The fact that no signs exits to differentiate when a person is either asleep or awake could challenge the kind of response I have adopted towards Descartes intentions. However, several scholars have proved that this objection to my view is mistaken. Thomas Hobbes believes that one distinctive nature of dreams is the absence of an absurd nature. He points out that through dreams we absorb all kinds of strange occurrences without winking our eyelids yet it does not resonate with us that what we are experiencing is so bizarre that it can only occur in fantasy. On the other hand, when we are awake we become aware of any sense of the absurd upon further reflection we are made aware of what we dreamt. Hobbes thus opines that “because waking I often observe the absurdity of Dreams, but never dream of the absurdities of my waking Thoughts; I am well satisfied, that being awake, I know I dream not; though when I dream, I think myself awake” (Leviathan 90). Hobbes perception of dreams thus has a fascinating symmetry even though we may not be aware when dreaming that we are doing so we are always aware of our being awake.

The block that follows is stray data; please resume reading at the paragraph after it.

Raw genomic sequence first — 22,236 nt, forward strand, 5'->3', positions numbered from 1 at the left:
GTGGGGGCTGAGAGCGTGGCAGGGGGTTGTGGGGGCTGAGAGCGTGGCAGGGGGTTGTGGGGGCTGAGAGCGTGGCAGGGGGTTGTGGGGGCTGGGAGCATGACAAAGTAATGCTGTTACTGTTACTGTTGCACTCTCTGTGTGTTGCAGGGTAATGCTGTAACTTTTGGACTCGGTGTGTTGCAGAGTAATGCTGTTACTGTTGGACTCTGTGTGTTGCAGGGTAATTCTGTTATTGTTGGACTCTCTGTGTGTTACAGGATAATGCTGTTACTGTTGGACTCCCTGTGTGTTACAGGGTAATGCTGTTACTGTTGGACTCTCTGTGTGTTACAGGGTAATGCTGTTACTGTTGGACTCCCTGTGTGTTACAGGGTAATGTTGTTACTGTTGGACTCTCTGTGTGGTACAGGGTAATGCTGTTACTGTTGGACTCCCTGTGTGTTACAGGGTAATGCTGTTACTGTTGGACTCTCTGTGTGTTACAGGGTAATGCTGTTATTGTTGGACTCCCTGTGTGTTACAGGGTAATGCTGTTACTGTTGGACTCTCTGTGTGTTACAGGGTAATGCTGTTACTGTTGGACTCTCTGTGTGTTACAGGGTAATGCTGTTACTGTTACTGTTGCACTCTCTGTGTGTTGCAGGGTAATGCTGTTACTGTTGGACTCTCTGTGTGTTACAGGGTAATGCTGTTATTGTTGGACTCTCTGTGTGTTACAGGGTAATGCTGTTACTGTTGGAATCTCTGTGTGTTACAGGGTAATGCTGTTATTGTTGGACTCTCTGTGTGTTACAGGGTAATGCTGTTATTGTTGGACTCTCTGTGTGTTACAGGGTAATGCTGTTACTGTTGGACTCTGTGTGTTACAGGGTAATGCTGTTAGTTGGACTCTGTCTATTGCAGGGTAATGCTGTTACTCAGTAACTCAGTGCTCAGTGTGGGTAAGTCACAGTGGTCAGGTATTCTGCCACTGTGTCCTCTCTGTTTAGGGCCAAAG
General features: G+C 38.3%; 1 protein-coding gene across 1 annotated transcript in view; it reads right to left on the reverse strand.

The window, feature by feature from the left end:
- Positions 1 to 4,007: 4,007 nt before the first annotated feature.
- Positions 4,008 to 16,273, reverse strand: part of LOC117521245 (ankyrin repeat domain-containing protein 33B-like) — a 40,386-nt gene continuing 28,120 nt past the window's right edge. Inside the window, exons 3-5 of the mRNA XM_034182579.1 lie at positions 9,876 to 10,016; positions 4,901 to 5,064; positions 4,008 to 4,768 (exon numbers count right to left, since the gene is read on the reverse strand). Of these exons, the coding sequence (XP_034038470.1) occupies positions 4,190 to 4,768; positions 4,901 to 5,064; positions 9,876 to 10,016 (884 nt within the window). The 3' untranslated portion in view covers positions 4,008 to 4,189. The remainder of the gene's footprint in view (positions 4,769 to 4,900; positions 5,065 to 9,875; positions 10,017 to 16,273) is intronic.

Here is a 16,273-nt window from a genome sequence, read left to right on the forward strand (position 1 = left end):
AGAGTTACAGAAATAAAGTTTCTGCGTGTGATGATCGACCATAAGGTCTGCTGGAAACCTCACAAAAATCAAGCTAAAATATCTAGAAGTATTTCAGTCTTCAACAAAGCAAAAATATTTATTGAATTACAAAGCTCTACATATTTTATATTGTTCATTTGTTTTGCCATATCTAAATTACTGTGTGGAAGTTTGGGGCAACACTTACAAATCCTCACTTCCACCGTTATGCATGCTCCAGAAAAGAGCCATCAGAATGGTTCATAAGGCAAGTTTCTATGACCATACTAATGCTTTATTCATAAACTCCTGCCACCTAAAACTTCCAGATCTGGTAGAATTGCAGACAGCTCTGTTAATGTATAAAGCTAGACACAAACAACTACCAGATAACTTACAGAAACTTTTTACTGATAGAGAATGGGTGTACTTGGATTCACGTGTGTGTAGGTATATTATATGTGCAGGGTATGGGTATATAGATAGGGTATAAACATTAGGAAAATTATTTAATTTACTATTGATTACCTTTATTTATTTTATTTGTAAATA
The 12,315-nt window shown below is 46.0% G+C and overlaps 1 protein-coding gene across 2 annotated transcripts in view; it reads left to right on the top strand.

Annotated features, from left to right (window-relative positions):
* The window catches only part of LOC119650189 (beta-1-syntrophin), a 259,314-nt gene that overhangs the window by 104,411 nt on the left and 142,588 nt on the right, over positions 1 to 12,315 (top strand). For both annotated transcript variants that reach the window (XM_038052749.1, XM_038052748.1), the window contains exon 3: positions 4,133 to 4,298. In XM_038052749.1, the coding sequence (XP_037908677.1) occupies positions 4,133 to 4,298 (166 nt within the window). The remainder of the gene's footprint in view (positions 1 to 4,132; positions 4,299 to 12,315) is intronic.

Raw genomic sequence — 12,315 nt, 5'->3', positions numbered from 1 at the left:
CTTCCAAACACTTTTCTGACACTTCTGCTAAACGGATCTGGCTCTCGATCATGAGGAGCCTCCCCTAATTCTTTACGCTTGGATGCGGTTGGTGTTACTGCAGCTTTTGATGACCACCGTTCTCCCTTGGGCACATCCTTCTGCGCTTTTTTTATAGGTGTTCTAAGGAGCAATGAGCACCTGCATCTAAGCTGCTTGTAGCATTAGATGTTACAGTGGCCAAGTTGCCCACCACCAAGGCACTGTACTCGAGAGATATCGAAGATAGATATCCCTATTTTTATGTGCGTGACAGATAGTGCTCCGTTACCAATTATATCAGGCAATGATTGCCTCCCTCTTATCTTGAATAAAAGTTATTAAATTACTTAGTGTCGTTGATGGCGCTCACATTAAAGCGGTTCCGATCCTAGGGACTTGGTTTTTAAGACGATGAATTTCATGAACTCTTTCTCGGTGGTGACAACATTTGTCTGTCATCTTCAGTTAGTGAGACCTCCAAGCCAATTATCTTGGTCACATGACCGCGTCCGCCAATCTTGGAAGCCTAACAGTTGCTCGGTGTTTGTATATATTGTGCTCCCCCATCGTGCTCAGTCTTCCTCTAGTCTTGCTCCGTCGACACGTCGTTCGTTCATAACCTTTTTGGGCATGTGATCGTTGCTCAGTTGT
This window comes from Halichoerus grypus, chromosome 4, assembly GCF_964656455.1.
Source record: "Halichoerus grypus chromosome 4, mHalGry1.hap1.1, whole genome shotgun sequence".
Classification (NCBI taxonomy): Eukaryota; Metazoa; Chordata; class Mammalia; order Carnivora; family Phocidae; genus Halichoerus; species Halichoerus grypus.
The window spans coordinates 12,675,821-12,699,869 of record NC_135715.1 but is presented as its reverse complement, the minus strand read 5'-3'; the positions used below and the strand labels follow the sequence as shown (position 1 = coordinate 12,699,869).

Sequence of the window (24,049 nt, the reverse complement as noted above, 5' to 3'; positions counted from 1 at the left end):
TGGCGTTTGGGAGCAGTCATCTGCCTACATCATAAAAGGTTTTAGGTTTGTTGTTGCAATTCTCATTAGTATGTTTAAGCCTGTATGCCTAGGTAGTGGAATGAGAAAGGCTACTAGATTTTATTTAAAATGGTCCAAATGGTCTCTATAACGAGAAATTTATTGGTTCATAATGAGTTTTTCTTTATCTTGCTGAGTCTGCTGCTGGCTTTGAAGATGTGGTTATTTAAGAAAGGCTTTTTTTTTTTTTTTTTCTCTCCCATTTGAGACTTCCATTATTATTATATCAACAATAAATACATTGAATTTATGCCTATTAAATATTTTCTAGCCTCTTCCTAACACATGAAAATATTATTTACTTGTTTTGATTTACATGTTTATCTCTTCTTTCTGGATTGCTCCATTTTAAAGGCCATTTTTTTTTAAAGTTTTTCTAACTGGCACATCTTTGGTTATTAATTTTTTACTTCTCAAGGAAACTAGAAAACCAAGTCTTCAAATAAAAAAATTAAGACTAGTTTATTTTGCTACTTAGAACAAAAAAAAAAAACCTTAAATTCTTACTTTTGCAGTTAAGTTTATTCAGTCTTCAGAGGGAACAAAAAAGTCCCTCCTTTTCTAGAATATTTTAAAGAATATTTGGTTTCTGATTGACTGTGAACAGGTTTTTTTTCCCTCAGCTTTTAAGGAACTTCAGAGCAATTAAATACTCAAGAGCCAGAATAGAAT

However, John Locke in his perception of human understanding is not comfortable with the fact that he could be dreaming. The reason for his impatience with the subject is found in his invitation of a critic to dream. He draws a parallel line between the pain and pleasure found in reality but absent in dreams. “I believe he [someone like Descartes] will allow a very manifest difference between dreaming of being in the Fire, and being actually in it” (Locke 14). Locke’s point is that of physical pain, particularly extreme pain an experience one might not have while asleep.